Next up was poet and novelist Eileen Myles, who, having been around and of age during the Lower East Side’s post-punk ferment, seemed more qualified to talk about actual squalor than the rest of these bright young things. “So little female failure today; glad to take part,” she quipped, “but maybe it’s redundant—women and failure. What would a female on a cross mean?” Myles read from her failed novel that failed to get a grant, despite being written in the form of a grant application. Some funny, catty bits about a Semiotext(e) tour with Kathy Acker, Lynne Tillman, Richard Hell, Chris Kraus, and others probably flew over the heads of anyone younger than me, though I finally felt part of the crowd.

Novelist-poet-critic-Berlin-bad-boy Travis Jeppesen followed. Slim, intense, and gripping the sides of his manuscript as if it were the last rung of a rope ladder hovering over the Grand Canyon, Jeppesen promised a “hermeneutered” version of his contribution to the issue. I believe he called himself a “smelly homosexual.” In his discursive yet manifesto-like piece on “badness” in art, literature, and life, Jeppesen argued against “clarity” in creative work and dismissed postmodernism’s denigration of originality. References to Joyce, Stein, Conceptualists, Language poets, and others were interrupted by an excerpt from a novel he recently published, a literally ejaculatory load of flarf that went something like “Watch my teen honey juicy split gargantuan cums cam squirt juicy hunks teen splits slut cam” for an entire paragraph. He cited Godard: “Culture is the law. Art is the exception.” Word.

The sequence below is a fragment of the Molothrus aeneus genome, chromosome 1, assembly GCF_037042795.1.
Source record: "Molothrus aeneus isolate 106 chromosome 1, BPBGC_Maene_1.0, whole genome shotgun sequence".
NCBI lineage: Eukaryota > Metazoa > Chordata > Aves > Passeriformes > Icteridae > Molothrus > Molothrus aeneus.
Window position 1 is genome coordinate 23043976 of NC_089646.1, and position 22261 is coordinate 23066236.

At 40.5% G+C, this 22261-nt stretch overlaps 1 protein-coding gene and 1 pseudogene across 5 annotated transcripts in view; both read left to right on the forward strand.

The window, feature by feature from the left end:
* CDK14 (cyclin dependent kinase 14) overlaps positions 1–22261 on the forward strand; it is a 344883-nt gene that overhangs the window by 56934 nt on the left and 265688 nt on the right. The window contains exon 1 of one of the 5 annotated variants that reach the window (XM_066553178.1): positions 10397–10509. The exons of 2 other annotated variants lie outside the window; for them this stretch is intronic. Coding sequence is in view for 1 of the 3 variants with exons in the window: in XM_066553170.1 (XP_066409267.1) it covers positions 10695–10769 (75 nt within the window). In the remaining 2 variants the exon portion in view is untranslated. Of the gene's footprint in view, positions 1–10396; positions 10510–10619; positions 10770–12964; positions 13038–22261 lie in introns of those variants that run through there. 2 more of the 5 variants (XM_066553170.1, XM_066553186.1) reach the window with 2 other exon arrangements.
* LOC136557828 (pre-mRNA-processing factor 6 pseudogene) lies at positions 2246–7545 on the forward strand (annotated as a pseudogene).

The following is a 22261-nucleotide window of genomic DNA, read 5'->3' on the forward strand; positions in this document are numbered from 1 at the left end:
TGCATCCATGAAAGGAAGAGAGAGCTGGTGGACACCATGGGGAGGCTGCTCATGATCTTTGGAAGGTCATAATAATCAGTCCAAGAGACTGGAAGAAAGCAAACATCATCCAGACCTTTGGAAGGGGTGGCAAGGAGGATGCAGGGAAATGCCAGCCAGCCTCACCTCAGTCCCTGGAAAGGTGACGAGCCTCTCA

By Internet video link, novelist Helen DeWitt read something incomprehensible from a sallow room in Berlin. Smoking frequently, she resembled Cindy Sherman and broke into German or clicking insect nonsense at times. It was hard to tell. Before intermission, a real loser took the stage to flog his “one-page chapbooks,” which he offered to give to people for free as long as they returned them to him. After a break, the theater company Elevator Repair Service did a hectic computer- and smartphone-assisted performance of algorithmic cut-ups of The Great Gatsby, The Sun Also Rises, and The Sound and the Fury. More interesting on paper than in practice, the piece made much of the punctuative possibilities of “Dilsey said.”

Actor Derek Lucci started walking through the crowd, ranting about entropy. He was performing excerpts from William Gaddis’s last novel, Agapé Agape, which, as an extended Bernhardian monologue of complaint about technology and modern life, works well as a one-man show. Finally, U.S. Girls (Megan Remy), a woman who clearly spends a lot of time in her apartment with the shades drawn, wired together a bunch of drum machines, effects pedals, a mixer, and a Walkman, and unleashed a set of seriously damaged tracks that evoked particularly blunted Lee “Scratch” Perry remixes of Cambodian Rocks covers of Western pop tunes. Singing in a shrill, heavily treated voice, constantly fiddling with knobs, rarely acknowledging the audience, Remy was the closest to the stated premise of the event, partially clearing the room before she was through.

This ain’t no party, this ain’t no disco . . . fine. But this ain’t no failure either. The gold standard of literary failure is lack of response—I mean crickets-audible-from-inside-the-empty-theater lack of response. This event, while diverting, failed only at that. “Failure’s no success at all,” as Bob completed the couplet. If this were a college symposium, I’d give it a High Pass.